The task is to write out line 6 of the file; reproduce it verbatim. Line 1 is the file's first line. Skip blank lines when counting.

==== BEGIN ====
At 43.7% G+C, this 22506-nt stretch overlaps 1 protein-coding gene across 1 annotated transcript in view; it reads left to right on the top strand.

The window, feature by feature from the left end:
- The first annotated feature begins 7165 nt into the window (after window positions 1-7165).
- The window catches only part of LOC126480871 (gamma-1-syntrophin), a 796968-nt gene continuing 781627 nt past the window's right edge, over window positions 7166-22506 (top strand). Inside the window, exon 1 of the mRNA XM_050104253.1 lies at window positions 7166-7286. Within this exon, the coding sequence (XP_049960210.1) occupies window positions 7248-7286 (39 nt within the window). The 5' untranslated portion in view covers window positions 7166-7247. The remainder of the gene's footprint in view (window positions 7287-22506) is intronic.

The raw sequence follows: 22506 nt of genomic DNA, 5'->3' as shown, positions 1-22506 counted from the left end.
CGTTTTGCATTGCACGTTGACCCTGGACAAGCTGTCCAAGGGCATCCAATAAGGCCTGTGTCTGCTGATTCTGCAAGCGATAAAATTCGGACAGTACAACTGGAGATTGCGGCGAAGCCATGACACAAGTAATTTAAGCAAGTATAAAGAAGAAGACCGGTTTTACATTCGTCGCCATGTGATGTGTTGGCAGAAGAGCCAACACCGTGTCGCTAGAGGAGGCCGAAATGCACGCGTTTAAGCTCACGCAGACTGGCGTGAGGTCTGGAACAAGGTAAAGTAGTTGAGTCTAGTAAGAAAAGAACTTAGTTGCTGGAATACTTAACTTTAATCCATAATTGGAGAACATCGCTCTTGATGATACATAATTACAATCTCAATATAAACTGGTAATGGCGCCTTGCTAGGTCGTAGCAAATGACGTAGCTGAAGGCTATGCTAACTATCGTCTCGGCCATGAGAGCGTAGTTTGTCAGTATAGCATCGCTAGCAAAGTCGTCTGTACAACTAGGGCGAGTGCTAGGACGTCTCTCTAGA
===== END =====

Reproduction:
CGTTTTGCATTGCACGTTGACCCTGGACAAGCTGTCCAAGGGCATCCAATAAGGCCTGTGTCTGCTGATTCTGCAAGCGATAAAATTCGGACAGTACAACTGGAGATTGCGGCGAAGCCATGACACAAGTAATTTAAGCAAGTATAAAGAAGAAGACCGGTTTTACATTCGTCGCCATGTGATGTGTTGGCAGAAGAGCCAACACCGTGTCGCTAGAGGAGGCCGAAATGCACGCGTTTAAGCTCACGCAGACTGGCGTGAGGTCTGGAACAAGGTAAAGTAGTTGAGTCTAGTAAGAAAAGAACTTAGTTGCTGGAATACTTAACTTTAATCCATAATTGGAGAACATCGCTCTTGATGATACATAATTACAATCTCAATATAAACTGGTAATGGCGCCTTGCTAGGTCGTAGCAAATGACGTAGCTGAAGGCTATGCTAACTATCGTCTCGGCCATGAGAGCGTAGTTTGTCAGTATAGCATCGCTAGCAAAGTCGTCTGTACAACTAGGGCGAGTGCTAGGACGTCTCTCTAGA